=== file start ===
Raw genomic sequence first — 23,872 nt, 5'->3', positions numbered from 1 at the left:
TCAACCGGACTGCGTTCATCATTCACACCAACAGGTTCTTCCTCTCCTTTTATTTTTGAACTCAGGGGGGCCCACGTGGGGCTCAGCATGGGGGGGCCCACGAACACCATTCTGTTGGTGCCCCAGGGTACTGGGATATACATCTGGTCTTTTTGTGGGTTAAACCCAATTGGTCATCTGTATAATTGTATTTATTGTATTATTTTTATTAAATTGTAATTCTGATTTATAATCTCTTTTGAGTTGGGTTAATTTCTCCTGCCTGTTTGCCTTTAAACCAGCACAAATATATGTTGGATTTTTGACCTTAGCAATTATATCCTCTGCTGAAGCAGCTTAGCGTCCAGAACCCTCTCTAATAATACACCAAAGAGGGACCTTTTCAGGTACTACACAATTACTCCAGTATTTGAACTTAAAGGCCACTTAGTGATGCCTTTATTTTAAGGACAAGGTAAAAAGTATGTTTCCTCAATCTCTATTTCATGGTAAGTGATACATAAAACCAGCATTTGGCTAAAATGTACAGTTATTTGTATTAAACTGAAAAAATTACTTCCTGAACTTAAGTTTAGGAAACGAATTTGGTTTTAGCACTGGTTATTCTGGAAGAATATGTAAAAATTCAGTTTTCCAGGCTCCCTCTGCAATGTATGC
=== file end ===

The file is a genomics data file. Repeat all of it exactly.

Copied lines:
Raw genomic sequence first — 23,872 nt, 5'->3', positions numbered from 1 at the left:
TCAACCGGACTGCGTTCATCATTCACACCAACAGGTTCTTCCTCTCCTTTTATTTTTGAACTCAGGGGGGCCCACGTGGGGCTCAGCATGGGGGGGCCCACGAACACCATTCTGTTGGTGCCCCAGGGTACTGGGATATACATCTGGTCTTTTTGTGGGTTAAACCCAATTGGTCATCTGTATAATTGTATTTATTGTATTATTTTTATTAAATTGTAATTCTGATTTATAATCTCTTTTGAGTTGGGTTAATTTCTCCTGCCTGTTTGCCTTTAAACCAGCACAAATATATGTTGGATTTTTGACCTTAGCAATTATATCCTCTGCTGAAGCAGCTTAGCGTCCAGAACCCTCTCTAATAATACACCAAAGAGGGACCTTTTCAGGTACTACACAATTACTCCAGTATTTGAACTTAAAGGCCACTTAGTGATGCCTTTATTTTAAGGACAAGGTAAAAAGTATGTTTCCTCAATCTCTATTTCATGGTAAGTGATACATAAAACCAGCATTTGGCTAAAATGTACAGTTATTTGTATTAAACTGAAAAAATTACTTCCTGAACTTAAGTTTAGGAAACGAATTTGGTTTTAGCACTGGTTATTCTGGAAGAATATGTAAAAATTCAGTTTTCCAGGCTCCCTCTGCAATGTATGC